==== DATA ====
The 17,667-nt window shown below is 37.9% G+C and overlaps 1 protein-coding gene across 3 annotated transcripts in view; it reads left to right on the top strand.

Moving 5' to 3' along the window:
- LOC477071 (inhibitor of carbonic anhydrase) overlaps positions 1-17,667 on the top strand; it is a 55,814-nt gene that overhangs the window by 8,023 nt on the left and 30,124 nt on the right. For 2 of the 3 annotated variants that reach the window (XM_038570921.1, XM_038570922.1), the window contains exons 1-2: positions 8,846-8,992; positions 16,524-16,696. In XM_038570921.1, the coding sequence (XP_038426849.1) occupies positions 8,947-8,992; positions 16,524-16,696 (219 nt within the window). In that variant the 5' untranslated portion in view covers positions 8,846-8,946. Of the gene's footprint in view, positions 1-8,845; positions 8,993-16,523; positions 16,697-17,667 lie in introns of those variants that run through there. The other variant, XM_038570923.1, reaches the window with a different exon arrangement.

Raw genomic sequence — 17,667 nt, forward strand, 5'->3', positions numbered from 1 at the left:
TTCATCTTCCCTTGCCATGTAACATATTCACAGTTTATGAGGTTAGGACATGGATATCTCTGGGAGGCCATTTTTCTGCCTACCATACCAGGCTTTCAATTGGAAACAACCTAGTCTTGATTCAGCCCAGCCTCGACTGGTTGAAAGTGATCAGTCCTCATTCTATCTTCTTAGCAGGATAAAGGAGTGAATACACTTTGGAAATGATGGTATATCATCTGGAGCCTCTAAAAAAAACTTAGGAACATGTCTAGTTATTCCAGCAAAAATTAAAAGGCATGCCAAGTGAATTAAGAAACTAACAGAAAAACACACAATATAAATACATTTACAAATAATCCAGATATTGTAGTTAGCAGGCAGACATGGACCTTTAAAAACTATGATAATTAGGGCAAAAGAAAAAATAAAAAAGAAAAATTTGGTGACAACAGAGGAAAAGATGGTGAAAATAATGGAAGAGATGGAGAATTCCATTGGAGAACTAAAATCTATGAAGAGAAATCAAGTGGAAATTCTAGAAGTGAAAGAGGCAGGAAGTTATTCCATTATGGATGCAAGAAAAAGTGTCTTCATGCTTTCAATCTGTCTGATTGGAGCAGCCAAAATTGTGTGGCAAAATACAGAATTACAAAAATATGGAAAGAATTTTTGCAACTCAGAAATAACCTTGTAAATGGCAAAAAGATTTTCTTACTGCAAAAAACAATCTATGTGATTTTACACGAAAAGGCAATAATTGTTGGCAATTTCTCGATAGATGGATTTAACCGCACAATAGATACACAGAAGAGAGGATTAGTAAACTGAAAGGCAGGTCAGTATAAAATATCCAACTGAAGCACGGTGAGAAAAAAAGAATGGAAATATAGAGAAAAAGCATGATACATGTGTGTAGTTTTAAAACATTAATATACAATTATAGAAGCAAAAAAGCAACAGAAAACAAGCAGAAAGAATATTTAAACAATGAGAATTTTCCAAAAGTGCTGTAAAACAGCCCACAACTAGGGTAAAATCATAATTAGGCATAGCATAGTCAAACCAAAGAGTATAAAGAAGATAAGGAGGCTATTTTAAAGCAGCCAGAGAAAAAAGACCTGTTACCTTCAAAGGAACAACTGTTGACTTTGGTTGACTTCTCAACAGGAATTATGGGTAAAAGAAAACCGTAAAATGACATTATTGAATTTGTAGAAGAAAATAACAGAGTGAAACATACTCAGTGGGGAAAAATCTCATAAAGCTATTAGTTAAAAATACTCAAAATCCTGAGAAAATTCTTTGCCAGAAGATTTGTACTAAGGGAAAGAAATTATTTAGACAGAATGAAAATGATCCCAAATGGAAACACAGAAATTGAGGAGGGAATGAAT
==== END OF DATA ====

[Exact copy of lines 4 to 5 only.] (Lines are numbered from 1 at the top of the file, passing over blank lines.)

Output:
Raw genomic sequence — 17,667 nt, forward strand, 5'->3', positions numbered from 1 at the left:
TTCATCTTCCCTTGCCATGTAACATATTCACAGTTTATGAGGTTAGGACATGGATATCTCTGGGAGGCCATTTTTCTGCCTACCATACCAGGCTTTCAATTGGAAACAACCTAGTCTTGATTCAGCCCAGCCTCGACTGGTTGAAAGTGATCAGTCCTCATTCTATCTTCTTAGCAGGATAAAGGAGTGAATACACTTTGGAAATGATGGTATATCATCTGGAGCCTCTAAAAAAAACTTAGGAACATGTCTAGTTATTCCAGCAAAAATTAAAAGGCATGCCAAGTGAATTAAGAAACTAACAGAAAAACACACAATATAAATACATTTACAAATAATCCAGATATTGTAGTTAGCAGGCAGACATGGACCTTTAAAAACTATGATAATTAGGGCAAAAGAAAAAATAAAAAAGAAAAATTTGGTGACAACAGAGGAAAAGATGGTGAAAATAATGGAAGAGATGGAGAATTCCATTGGAGAACTAAAATCTATGAAGAGAAATCAAGTGGAAATTCTAGAAGTGAAAGAGGCAGGAAGTTATTCCATTATGGATGCAAGAAAAAGTGTCTTCATGCTTTCAATCTGTCTGATTGGAGCAGCCAAAATTGTGTGGCAAAATACAGAATTACAAAAATATGGAAAGAATTTTTGCAACTCAGAAATAACCTTGTAAATGGCAAAAAGATTTTCTTACTGCAAAAAACAATCTATGTGATTTTACACGAAAAGGCAATAATTGTTGGCAATTTCTCGATAGATGGATTTAACCGCACAATAGATACACAGAAGAGAGGATTAGTAAACTGAAAGGCAGGTCAGTATAAAATATCCAACTGAAGCACGGTGAGAAAAAAAGAATGGAAATATAGAGAAAAAGCATGATACATGTGTGTAGTTTTAAAACATTAATATACAATTATAGAAGCAAAAAAGCAACAGAAAACAAGCAGAAAGAATATTTAAACAATGAGAATTTTCCAAAAGTGCTGTAAAACAGCCCACAACTAGGGTAAAATCATAATTAGGCATAGCATAGTCAAACCAAAGAGTATAAAGAAGATAAGGAGGCTATTTTAAAGCAGCCAGAGAAAAAAGACCTGTTACCTTCAAAGGAACAACTGTTGACTTTGGTTGACTTCTCAACAGGAATTATGGGTAAAAGAAAACCGTAAAATGACATTATTGAATTTGTAGAAGAAAATAACAGAGTGAAACATACTCAGTGGGGAAAAATCTCATAAAGCTATTAGTTAAAAATACTCAAAATCCTGAGAAAATTCTTTGCCAGAAGATTTGTACTAAGGGAAAGAAATTATTTAGACAGAATGAAAATGATCCCAAATGGAAACACAGAAATTGAGGAGGGAATGAAT